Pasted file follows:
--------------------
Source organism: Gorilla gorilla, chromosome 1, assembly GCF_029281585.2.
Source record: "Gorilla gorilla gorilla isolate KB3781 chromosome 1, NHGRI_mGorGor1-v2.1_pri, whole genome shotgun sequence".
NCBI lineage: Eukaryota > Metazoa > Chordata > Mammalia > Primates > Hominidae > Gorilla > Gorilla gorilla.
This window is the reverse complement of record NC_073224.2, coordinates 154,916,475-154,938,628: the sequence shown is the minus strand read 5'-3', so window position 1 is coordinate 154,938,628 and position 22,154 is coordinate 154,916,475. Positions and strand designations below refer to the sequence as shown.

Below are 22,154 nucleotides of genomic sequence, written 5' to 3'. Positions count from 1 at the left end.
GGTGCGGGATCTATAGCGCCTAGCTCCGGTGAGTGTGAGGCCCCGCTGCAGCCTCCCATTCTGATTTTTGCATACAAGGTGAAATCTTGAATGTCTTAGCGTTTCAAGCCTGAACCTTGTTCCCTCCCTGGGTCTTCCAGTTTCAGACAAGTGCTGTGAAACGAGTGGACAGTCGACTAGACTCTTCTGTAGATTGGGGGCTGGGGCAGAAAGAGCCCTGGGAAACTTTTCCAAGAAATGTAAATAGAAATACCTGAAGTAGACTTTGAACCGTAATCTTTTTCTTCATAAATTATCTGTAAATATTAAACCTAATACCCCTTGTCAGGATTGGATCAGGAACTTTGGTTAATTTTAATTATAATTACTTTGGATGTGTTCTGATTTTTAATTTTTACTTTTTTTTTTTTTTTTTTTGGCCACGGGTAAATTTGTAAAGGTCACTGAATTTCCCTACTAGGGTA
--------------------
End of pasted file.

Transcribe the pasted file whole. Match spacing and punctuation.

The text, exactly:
Source organism: Gorilla gorilla, chromosome 1, assembly GCF_029281585.2.
Source record: "Gorilla gorilla gorilla isolate KB3781 chromosome 1, NHGRI_mGorGor1-v2.1_pri, whole genome shotgun sequence".
NCBI lineage: Eukaryota > Metazoa > Chordata > Mammalia > Primates > Hominidae > Gorilla > Gorilla gorilla.
This window is the reverse complement of record NC_073224.2, coordinates 154,916,475-154,938,628: the sequence shown is the minus strand read 5'-3', so window position 1 is coordinate 154,938,628 and position 22,154 is coordinate 154,916,475. Positions and strand designations below refer to the sequence as shown.

Below are 22,154 nucleotides of genomic sequence, written 5' to 3'. Positions count from 1 at the left end.
GGTGCGGGATCTATAGCGCCTAGCTCCGGTGAGTGTGAGGCCCCGCTGCAGCCTCCCATTCTGATTTTTGCATACAAGGTGAAATCTTGAATGTCTTAGCGTTTCAAGCCTGAACCTTGTTCCCTCCCTGGGTCTTCCAGTTTCAGACAAGTGCTGTGAAACGAGTGGACAGTCGACTAGACTCTTCTGTAGATTGGGGGCTGGGGCAGAAAGAGCCCTGGGAAACTTTTCCAAGAAATGTAAATAGAAATACCTGAAGTAGACTTTGAACCGTAATCTTTTTCTTCATAAATTATCTGTAAATATTAAACCTAATACCCCTTGTCAGGATTGGATCAGGAACTTTGGTTAATTTTAATTATAATTACTTTGGATGTGTTCTGATTTTTAATTTTTACTTTTTTTTTTTTTTTTTTTGGCCACGGGTAAATTTGTAAAGGTCACTGAATTTCCCTACTAGGGTA